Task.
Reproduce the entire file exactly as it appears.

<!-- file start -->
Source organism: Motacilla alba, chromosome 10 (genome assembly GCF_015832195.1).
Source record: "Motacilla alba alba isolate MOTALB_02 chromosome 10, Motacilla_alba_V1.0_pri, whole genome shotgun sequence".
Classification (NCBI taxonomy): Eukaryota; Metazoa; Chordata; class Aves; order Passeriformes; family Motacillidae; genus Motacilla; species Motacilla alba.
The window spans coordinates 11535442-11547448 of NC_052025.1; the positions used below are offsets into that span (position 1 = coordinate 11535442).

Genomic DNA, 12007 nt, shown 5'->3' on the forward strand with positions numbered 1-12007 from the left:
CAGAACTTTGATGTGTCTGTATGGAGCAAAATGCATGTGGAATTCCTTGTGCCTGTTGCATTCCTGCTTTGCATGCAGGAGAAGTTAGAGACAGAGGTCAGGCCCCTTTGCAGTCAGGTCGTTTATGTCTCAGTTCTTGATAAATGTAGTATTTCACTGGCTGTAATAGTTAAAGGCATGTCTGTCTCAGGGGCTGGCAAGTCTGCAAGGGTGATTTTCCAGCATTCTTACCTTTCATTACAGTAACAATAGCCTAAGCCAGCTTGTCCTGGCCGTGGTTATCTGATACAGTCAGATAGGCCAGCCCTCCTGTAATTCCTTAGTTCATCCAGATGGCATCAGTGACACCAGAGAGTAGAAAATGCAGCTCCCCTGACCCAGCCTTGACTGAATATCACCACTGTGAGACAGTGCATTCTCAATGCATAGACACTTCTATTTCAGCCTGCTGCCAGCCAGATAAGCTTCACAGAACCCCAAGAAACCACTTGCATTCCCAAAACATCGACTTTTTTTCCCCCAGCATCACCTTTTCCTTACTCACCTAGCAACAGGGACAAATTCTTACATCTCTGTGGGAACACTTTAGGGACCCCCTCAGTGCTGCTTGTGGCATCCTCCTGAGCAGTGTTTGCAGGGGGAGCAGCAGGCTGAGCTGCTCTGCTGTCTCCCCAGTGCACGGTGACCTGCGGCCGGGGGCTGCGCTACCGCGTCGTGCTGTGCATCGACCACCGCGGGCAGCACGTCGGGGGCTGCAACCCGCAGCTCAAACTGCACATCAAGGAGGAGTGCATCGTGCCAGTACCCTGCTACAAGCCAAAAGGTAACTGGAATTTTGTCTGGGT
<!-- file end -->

Source organism: Motacilla alba, chromosome 10 (genome assembly GCF_015832195.1).
Source record: "Motacilla alba alba isolate MOTALB_02 chromosome 10, Motacilla_alba_V1.0_pri, whole genome shotgun sequence".
Classification (NCBI taxonomy): Eukaryota; Metazoa; Chordata; class Aves; order Passeriformes; family Motacillidae; genus Motacilla; species Motacilla alba.
The window spans coordinates 11535442-11547448 of NC_052025.1; the positions used below are offsets into that span (position 1 = coordinate 11535442).

Genomic DNA, 12007 nt, shown 5'->3' on the forward strand with positions numbered 1-12007 from the left:
CAGAACTTTGATGTGTCTGTATGGAGCAAAATGCATGTGGAATTCCTTGTGCCTGTTGCATTCCTGCTTTGCATGCAGGAGAAGTTAGAGACAGAGGTCAGGCCCCTTTGCAGTCAGGTCGTTTATGTCTCAGTTCTTGATAAATGTAGTATTTCACTGGCTGTAATAGTTAAAGGCATGTCTGTCTCAGGGGCTGGCAAGTCTGCAAGGGTGATTTTCCAGCATTCTTACCTTTCATTACAGTAACAATAGCCTAAGCCAGCTTGTCCTGGCCGTGGTTATCTGATACAGTCAGATAGGCCAGCCCTCCTGTAATTCCTTAGTTCATCCAGATGGCATCAGTGACACCAGAGAGTAGAAAATGCAGCTCCCCTGACCCAGCCTTGACTGAATATCACCACTGTGAGACAGTGCATTCTCAATGCATAGACACTTCTATTTCAGCCTGCTGCCAGCCAGATAAGCTTCACAGAACCCCAAGAAACCACTTGCATTCCCAAAACATCGACTTTTTTTCCCCCAGCATCACCTTTTCCTTACTCACCTAGCAACAGGGACAAATTCTTACATCTCTGTGGGAACACTTTAGGGACCCCCTCAGTGCTGCTTGTGGCATCCTCCTGAGCAGTGTTTGCAGGGGGAGCAGCAGGCTGAGCTGCTCTGCTGTCTCCCCAGTGCACGGTGACCTGCGGCCGGGGGCTGCGCTACCGCGTCGTGCTGTGCATCGACCACCGCGGGCAGCACGTCGGGGGCTGCAACCCGCAGCTCAAACTGCACATCAAGGAGGAGTGCATCGTGCCAGTACCCTGCTACAAGCCAAAAGGTAACTGGAATTTTGTCTGGGT